As a CTO at a healthcare company I spend a great deal of time worrying about security.
A recent survey performed by HIMMS showed that 87% of health information security officers and other health IT professionals felt that cyber security had taken on a higher business priority over the last year. I must admit to being somewhat surprised the other 13% said otherwise, given the recent media attention around healthcare data breaches.
When I attended the HITRUST Security conference earlier in the year it became abundantly clear that most of the participants were deeply concerned about how their organization would perform if there was a security incident. I’d wager that a good facial recognition algorithm could pick a CIO out of the crowd by the worry lines on their face.
What may suprise you is that their concerns did not stem from a lack of technology. In most cases they were worried about their people and processes.
The best way to get past the people problem is to practice, practice, practice until you can exercise your cybersecurity plan without a second thought.
So, what might such a scenario look like? Well, I’m glad you asked! I just happen to have a sample at hand that you could use!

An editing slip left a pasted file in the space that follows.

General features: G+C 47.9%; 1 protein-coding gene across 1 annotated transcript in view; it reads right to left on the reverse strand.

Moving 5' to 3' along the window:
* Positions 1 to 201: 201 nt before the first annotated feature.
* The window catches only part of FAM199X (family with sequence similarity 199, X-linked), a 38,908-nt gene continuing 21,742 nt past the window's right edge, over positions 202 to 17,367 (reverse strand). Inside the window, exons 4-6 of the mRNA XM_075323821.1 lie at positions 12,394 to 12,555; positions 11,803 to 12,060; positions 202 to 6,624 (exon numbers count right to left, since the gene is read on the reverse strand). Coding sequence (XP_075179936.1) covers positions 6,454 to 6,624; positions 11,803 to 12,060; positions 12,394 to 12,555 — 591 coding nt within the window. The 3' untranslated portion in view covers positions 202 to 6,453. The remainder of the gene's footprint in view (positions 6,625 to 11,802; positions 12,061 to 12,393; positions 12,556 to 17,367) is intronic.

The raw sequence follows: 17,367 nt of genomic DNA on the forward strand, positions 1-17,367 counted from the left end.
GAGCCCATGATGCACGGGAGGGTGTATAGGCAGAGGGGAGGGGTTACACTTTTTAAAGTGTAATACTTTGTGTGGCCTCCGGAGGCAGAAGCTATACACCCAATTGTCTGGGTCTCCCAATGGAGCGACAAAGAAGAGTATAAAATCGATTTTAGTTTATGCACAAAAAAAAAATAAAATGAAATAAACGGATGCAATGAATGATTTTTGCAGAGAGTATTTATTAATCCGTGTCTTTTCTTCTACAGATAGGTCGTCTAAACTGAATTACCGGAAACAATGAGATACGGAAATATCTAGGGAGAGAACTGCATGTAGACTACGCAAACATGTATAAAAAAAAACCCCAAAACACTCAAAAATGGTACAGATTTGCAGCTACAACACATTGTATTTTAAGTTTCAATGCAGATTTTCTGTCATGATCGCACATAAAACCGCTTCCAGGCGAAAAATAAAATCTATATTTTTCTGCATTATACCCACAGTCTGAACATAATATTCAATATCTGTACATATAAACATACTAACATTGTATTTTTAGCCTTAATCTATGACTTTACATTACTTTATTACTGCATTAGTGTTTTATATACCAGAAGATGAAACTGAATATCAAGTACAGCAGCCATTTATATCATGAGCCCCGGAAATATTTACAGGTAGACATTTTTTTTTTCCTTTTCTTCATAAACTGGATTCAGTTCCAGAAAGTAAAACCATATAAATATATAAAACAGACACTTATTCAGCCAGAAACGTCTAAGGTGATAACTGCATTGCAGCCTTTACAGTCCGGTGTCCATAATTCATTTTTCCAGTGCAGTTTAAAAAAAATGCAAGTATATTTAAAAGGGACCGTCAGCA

A hacker group targets your company networks by calling the help desk posing as a senior executive’s assistant. They’re claiming that the executive is out of town and needs a password reset. He’s at a major business meeting with the parent corporation and has to get to his data now!
The help desk operative is new and worried about his job if he doesn’t help out. He resets the password and spells it out over the phone to the “assistant”. His shift ends so he packs up and heads home.
The hacker logs into your external email portal as the executive and downloads his email and calendar. He then sends an email to a group of the executive contacts puporting to contain a spreadsheet marked urgent. They download the spreadsheet and enable macros (it’s from their higher up after all!) thus infecting their computers with malware.
Your company’s firewall admin notices a lot of traffic going from inside the network to a server in China using a https feed. He raises the alarm and contacts the cyber response team.
You are notified. What do you do now?
In my next post we’ll discuss how to respond! Stay tuned!